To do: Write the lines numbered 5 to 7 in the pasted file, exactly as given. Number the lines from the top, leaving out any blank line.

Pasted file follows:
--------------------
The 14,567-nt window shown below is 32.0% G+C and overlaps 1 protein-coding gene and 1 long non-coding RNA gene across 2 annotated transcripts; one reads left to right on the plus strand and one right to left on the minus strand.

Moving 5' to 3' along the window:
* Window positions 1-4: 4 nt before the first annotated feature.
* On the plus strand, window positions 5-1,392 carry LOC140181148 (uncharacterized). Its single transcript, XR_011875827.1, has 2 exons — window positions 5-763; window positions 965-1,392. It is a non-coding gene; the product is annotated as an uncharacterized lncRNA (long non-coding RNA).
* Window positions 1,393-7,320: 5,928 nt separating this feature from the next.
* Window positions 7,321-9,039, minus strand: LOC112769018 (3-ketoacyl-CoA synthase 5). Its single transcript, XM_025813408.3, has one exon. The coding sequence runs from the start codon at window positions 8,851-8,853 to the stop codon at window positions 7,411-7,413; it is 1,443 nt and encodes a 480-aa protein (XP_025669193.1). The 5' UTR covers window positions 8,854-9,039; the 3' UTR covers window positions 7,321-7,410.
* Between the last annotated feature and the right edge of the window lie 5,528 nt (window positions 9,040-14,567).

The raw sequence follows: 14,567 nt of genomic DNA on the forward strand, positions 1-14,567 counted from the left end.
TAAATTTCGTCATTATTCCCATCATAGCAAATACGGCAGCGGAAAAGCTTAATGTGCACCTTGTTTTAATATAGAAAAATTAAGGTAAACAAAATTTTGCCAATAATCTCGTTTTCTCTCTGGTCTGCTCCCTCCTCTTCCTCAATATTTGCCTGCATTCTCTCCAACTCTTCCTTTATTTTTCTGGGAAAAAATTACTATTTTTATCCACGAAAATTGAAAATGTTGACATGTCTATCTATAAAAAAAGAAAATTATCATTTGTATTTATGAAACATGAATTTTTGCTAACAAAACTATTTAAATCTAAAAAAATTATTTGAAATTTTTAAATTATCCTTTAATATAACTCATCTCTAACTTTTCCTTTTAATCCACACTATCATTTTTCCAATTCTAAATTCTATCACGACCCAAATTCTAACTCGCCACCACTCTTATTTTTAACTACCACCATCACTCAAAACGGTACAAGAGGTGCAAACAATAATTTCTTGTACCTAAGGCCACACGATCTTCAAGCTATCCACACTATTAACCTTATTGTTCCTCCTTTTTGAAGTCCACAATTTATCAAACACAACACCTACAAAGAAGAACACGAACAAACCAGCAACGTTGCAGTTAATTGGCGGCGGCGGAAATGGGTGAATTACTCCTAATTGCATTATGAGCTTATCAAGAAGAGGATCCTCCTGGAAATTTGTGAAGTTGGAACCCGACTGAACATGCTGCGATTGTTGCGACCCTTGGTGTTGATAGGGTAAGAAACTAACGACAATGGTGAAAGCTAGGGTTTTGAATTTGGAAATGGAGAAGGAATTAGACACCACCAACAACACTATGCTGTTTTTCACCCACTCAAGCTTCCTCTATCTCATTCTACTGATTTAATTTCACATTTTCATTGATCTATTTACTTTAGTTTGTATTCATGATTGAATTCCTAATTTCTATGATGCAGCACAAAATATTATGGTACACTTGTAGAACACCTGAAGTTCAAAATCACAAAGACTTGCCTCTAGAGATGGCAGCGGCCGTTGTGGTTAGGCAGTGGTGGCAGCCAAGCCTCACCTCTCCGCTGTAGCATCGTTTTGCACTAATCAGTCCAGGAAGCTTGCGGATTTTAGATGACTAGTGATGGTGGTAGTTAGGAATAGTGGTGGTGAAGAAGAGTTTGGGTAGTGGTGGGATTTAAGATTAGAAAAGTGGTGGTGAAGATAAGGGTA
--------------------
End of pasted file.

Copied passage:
* Window positions 1,393-7,320: 5,928 nt separating this feature from the next.
* Window positions 7,321-9,039, minus strand: LOC112769018 (3-ketoacyl-CoA synthase 5). Its single transcript, XM_025813408.3, has one exon. The coding sequence runs from the start codon at window positions 8,851-8,853 to the stop codon at window positions 7,411-7,413; it is 1,443 nt and encodes a 480-aa protein (XP_025669193.1). The 5' UTR covers window positions 8,854-9,039; the 3' UTR covers window positions 7,321-7,410.
* Between the last annotated feature and the right edge of the window lie 5,528 nt (window positions 9,040-14,567).